When Hill Harper played the role of a prisoner dying of AIDS in the 2000 independent film The Visit, he'd already seen the pain and suffering of people living with the virus in real life. At the time, he was in Harvard graduate school working on legal aid projects and meeting a lot of frightened folks being evicted from their homes because of their HIV status.
“Back then there was a lot less information and a lot of stigma around HIV/AIDS, and that still continues to be the case,” Harper says. “But I think [back then] the stigma was much worse with folks getting evicted from their homes and being discriminated against; there was a lot of misunderstanding [about the virus].”
Then, as now, this misunderstanding helped drive the epidemic. Almost 1 million people were living with HIV/AIDS in the United States in 2000 (today, that number has climbed to nearly 1.2 million). The growing epidemic alarmed Harper. Early in his career, he and a cousin collaborated on writing a short film, One Red Rose, about this virus that was killing African-American women in droves. “We wanted to talk about this issue that seemed to be very much ignored,” Harper says.
When he played the main character in The Visit, Harper got his chance. This role was based on a real man who died of AIDS in prison. While doing research for the movie, Harper interviewed a number of HIV-positive prisoners and eventually met Phill Wilson, the founder and CEO of the Black AIDS Institute. Wilson asked Harper to get more involved with the institute, and the actor took up the challenge.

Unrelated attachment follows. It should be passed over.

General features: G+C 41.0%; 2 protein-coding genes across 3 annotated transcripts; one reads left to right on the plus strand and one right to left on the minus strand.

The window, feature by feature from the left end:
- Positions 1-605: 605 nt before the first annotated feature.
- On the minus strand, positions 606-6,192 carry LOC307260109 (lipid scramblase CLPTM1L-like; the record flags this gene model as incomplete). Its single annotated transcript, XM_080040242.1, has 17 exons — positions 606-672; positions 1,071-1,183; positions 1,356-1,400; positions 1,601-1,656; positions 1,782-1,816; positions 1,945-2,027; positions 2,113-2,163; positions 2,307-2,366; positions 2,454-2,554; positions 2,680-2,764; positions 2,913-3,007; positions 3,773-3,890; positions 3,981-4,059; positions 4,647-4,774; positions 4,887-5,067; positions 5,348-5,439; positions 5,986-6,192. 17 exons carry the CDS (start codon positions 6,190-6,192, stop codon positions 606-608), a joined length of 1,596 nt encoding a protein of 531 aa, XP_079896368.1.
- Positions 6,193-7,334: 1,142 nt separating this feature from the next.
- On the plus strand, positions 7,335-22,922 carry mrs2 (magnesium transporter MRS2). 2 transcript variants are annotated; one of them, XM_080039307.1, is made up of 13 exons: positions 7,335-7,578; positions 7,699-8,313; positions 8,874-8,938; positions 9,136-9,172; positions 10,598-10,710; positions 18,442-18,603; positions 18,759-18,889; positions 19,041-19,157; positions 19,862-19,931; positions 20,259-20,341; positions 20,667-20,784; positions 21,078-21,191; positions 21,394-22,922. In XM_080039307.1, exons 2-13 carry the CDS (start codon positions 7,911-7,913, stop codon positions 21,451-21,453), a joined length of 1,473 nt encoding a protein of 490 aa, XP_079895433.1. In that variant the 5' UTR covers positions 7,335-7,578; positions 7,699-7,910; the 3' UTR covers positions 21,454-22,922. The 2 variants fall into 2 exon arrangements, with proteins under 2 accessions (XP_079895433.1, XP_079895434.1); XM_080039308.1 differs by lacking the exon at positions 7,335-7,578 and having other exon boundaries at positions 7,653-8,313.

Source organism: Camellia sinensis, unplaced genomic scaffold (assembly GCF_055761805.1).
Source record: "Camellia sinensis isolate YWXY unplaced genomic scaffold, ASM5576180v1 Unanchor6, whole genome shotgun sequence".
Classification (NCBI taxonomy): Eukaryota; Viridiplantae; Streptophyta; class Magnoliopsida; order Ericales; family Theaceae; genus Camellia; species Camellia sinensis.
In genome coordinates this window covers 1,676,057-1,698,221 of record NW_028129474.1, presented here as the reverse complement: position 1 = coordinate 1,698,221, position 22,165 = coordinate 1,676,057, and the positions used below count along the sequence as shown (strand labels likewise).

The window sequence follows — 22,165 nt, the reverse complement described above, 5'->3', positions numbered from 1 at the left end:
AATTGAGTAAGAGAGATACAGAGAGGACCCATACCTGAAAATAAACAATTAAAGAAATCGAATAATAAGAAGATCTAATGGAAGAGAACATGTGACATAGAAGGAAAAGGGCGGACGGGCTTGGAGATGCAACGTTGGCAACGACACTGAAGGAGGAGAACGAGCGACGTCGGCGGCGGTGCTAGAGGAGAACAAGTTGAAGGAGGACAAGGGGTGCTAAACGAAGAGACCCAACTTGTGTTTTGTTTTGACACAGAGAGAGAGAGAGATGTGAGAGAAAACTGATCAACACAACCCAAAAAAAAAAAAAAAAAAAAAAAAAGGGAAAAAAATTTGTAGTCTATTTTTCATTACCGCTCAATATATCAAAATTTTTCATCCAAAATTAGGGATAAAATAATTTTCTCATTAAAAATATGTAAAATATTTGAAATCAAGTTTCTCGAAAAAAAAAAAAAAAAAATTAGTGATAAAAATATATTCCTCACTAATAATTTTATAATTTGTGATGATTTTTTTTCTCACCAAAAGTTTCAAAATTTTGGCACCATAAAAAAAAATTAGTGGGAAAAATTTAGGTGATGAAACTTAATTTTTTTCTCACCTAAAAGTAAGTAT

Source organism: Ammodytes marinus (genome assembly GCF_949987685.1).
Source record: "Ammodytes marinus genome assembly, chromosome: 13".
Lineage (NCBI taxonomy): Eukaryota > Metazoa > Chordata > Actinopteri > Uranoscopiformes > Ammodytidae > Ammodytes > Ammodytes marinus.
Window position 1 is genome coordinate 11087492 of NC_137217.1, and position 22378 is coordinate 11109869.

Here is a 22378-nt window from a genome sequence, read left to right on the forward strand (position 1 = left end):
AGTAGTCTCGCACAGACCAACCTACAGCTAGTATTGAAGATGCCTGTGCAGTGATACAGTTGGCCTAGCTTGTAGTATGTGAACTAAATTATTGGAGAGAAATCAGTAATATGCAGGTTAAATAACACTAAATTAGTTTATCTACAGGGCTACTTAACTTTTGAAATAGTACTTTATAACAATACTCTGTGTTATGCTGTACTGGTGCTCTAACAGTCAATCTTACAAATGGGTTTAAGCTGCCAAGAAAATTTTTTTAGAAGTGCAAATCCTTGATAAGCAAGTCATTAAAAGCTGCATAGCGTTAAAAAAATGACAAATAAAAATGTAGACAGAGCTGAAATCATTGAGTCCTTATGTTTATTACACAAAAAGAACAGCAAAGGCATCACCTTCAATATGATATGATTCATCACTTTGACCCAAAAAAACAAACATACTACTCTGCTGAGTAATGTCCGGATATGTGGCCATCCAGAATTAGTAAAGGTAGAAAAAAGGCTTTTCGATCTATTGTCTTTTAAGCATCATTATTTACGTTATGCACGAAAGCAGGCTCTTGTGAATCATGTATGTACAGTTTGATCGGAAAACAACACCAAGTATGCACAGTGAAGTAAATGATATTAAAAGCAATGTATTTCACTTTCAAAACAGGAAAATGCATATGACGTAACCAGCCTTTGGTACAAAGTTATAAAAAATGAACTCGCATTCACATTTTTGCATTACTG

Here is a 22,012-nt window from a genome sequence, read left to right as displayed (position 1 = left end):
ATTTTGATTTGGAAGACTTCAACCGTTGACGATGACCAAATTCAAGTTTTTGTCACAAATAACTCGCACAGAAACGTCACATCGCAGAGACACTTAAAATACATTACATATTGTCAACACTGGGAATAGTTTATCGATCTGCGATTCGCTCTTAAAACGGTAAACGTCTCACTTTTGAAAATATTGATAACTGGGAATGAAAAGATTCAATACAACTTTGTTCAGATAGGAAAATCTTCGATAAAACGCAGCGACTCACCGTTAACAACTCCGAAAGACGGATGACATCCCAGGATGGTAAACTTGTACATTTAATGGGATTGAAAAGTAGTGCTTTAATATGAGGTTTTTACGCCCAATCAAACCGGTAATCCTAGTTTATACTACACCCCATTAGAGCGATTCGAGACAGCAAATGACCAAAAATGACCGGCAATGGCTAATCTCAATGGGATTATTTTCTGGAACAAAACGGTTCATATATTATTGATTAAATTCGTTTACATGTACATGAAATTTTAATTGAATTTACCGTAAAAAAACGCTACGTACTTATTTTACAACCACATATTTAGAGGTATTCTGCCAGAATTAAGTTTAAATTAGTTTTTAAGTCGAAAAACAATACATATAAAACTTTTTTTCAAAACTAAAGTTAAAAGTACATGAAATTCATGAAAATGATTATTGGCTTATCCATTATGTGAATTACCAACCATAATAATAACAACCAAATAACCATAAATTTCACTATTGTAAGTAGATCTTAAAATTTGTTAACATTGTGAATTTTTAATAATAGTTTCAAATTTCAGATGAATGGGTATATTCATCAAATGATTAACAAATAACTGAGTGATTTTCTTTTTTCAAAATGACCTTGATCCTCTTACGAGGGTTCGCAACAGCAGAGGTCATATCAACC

Four years later, Harper once again landed the role of an HIV-positive man, this time on the hit Showtime drama Soul Food, as the brother of a series regular. Harper's character announces his HIV status during a family visit. In the episode, he is fearful of death and concerned about all the women he may have infected.
“My goal has always been to use art to entertain and educate at the same time,” Harper says. “I think entertainers have done a great deal to educate people about HIV/AIDS.”
While preparing for these roles, Harper continued to educate himself about the virus, and that cemented his commitment to enlighten others—young people in particular, a group increasingly targeted by climbing HIV infection rates.